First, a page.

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LIDA Seminar Series 31st October 2019

LIDA Seminar
Thursday 31 October 2019, 12:30pm - 1:30pm
Room 8.43Y, Level 8, Worsley Building, University of Leeds, Clarendon Way, Leeds, LS2 9NL

This seminar will be held in the Room 8.43Y, Worsley Building, at 12.30 on Thursday 31st October.

Seminars are free and open for all to attend. No prior booking is required.

Each presentation will be followed by a short Q&A session.



Presentation: Combining empirical and mechanistic models for diagnosis and treatment planning of vascular disease

By: Dr Toni Lassila (University of Leeds)


Mathematical and statistical models have been proposed to assist the diagnosis and treatment of cardiovascular diseases. We identify two main dichotomies for such models: mechanistic vs. empirical and deterministic vs. stochastic. While different types of models have been successfully applied to study cardiovascular disease, they are often developed by different communities that do not interact. The aim of this talk is to provide examples where we have combined mechanistic and deterministic models with empirical and data-driven statistical models to obtain results that could not have been reached with either type of model alone.

Our first example concerns the minimally-invasive endovascular treatment of cerebral aneurysms by flow diversion. The question to answer is why in some cases the aneurysms rupture after treatment. To this end, we have developed mechanistic models for blood flow and thrombus formation that predict post-operative flow reduction, wall shear stress, and platelet content. These indicators have all been linked with post-treatment rupture. At the same time, we argue that the physiological flow variability at the internal carotid artery needs to be included to make the flow predictions more robust. We have developed data-driven boundary condition models based on a Gaussian process model applied to carotid ultrasound measurements. Using this model, we show that one commonly used rupture predictor, oscillatory shear index, is very sensitive to flow variability and that other more reliable indicators of rupture should be used.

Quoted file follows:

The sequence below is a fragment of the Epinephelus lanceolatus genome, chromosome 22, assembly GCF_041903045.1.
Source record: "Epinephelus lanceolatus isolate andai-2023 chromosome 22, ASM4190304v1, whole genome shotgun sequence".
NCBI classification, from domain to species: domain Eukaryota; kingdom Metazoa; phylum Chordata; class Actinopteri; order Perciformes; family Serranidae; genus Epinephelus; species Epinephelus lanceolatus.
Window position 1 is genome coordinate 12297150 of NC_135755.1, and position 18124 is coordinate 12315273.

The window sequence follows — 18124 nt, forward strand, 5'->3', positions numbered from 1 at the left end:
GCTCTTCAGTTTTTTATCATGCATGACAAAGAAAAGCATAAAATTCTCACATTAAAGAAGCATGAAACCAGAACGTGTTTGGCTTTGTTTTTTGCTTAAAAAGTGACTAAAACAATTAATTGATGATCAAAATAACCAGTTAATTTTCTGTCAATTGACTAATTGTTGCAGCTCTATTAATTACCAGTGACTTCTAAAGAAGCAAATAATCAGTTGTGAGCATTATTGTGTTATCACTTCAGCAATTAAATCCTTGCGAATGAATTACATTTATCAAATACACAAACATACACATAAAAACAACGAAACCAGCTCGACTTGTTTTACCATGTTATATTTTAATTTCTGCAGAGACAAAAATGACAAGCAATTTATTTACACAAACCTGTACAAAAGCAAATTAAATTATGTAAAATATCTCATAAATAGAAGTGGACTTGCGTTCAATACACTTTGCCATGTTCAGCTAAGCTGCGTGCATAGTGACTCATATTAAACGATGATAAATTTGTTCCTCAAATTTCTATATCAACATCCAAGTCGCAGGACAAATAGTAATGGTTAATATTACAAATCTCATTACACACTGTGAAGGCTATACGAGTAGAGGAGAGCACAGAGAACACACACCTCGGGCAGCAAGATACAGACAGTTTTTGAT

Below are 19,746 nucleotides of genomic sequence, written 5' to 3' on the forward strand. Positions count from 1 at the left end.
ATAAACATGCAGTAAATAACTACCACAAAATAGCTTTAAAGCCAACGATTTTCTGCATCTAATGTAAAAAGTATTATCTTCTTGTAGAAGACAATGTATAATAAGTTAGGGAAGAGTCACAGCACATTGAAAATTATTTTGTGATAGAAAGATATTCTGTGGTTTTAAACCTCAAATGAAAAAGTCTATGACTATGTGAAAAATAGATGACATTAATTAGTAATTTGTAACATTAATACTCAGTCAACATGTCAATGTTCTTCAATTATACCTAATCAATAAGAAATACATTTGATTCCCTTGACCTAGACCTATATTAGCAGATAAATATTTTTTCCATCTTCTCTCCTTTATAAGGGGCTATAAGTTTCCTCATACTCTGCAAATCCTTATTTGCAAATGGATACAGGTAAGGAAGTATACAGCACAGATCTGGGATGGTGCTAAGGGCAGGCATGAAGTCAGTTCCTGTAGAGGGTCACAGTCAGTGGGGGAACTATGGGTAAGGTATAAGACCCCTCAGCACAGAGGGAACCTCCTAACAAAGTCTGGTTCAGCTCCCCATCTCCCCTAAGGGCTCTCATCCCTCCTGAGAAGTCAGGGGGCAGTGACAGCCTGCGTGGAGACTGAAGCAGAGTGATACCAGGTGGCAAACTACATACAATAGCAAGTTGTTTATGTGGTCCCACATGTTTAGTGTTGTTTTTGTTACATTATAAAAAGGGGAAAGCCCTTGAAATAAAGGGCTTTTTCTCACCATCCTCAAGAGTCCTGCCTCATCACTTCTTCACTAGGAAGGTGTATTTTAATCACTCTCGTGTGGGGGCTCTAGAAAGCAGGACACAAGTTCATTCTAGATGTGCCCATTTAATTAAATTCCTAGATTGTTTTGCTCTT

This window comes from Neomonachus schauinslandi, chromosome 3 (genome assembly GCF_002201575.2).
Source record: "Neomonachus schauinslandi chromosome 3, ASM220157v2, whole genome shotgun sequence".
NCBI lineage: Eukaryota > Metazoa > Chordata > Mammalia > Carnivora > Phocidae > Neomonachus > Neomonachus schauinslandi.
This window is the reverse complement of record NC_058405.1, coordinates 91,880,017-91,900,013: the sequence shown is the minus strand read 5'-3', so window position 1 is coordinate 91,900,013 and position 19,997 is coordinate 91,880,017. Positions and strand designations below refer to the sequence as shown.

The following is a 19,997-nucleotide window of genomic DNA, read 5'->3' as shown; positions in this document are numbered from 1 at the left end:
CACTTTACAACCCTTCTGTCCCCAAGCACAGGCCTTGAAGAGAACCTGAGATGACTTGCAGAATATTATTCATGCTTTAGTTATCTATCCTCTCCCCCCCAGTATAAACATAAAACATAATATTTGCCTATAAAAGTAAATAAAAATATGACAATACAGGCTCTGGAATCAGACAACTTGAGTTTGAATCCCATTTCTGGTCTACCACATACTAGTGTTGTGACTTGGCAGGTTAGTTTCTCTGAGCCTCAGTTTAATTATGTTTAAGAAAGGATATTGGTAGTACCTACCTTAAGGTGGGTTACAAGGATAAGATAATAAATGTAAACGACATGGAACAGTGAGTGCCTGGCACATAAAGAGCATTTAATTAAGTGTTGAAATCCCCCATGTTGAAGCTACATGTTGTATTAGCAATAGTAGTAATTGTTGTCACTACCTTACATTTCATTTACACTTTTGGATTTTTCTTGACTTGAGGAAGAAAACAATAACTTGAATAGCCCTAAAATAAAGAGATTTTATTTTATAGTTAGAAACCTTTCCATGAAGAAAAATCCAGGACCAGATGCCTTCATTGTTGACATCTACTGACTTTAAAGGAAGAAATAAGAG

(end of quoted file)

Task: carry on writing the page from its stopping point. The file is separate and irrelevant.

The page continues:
Our second example concerns the diagnosis of dementia. Machine learning classifiers applied to neuropsychological test scores and brain MRI scans have shown promise in dementia classification. However, the classifiers based on brain imaging biomarkers do not perform particularly well in the early diagnosis of Alzheimer's disease (AD). Within the VPH-DARE@IT EU project, we have processed multi-modal data including cardiac and carotid ultrasound and 24-hour Holter blood pressures. The objective was to use systemic flow variability to provide additional diagnostic information, since AD has been linked with variability in the arterial pulse pressure. The data were used to calibrate lumped-parameter models for the systemic circulation and to predict patient-specific variability of carotid blood flow. We demonstrated that by adding the model-predicted flow and pressure information to regression-based dementia classifiers, we improved the classification accuracy in distinguishing mild cognitive impairment cases from healthy controls.